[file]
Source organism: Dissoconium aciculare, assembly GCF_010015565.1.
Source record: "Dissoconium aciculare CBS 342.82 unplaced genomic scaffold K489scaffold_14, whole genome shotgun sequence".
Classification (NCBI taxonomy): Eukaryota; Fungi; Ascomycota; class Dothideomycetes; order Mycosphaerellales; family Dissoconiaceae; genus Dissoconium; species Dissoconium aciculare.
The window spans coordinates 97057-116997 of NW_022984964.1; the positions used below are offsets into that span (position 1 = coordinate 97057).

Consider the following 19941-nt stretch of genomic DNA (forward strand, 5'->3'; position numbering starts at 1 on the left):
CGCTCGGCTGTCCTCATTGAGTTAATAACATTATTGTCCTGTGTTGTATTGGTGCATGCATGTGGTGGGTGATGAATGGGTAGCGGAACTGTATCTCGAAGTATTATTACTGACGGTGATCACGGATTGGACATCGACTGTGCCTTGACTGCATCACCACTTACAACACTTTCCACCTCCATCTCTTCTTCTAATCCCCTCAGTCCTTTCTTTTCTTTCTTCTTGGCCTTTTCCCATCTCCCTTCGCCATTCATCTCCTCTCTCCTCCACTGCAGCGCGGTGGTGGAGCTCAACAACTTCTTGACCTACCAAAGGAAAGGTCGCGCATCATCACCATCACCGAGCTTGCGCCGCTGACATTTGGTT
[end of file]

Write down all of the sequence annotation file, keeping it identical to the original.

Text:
Source organism: Dissoconium aciculare, assembly GCF_010015565.1.
Source record: "Dissoconium aciculare CBS 342.82 unplaced genomic scaffold K489scaffold_14, whole genome shotgun sequence".
Classification (NCBI taxonomy): Eukaryota; Fungi; Ascomycota; class Dothideomycetes; order Mycosphaerellales; family Dissoconiaceae; genus Dissoconium; species Dissoconium aciculare.
The window spans coordinates 97057-116997 of NW_022984964.1; the positions used below are offsets into that span (position 1 = coordinate 97057).

Consider the following 19941-nt stretch of genomic DNA (forward strand, 5'->3'; position numbering starts at 1 on the left):
CGCTCGGCTGTCCTCATTGAGTTAATAACATTATTGTCCTGTGTTGTATTGGTGCATGCATGTGGTGGGTGATGAATGGGTAGCGGAACTGTATCTCGAAGTATTATTACTGACGGTGATCACGGATTGGACATCGACTGTGCCTTGACTGCATCACCACTTACAACACTTTCCACCTCCATCTCTTCTTCTAATCCCCTCAGTCCTTTCTTTTCTTTCTTCTTGGCCTTTTCCCATCTCCCTTCGCCATTCATCTCCTCTCTCCTCCACTGCAGCGCGGTGGTGGAGCTCAACAACTTCTTGACCTACCAAAGGAAAGGTCGCGCATCATCACCATCACCGAGCTTGCGCCGCTGACATTTGGTT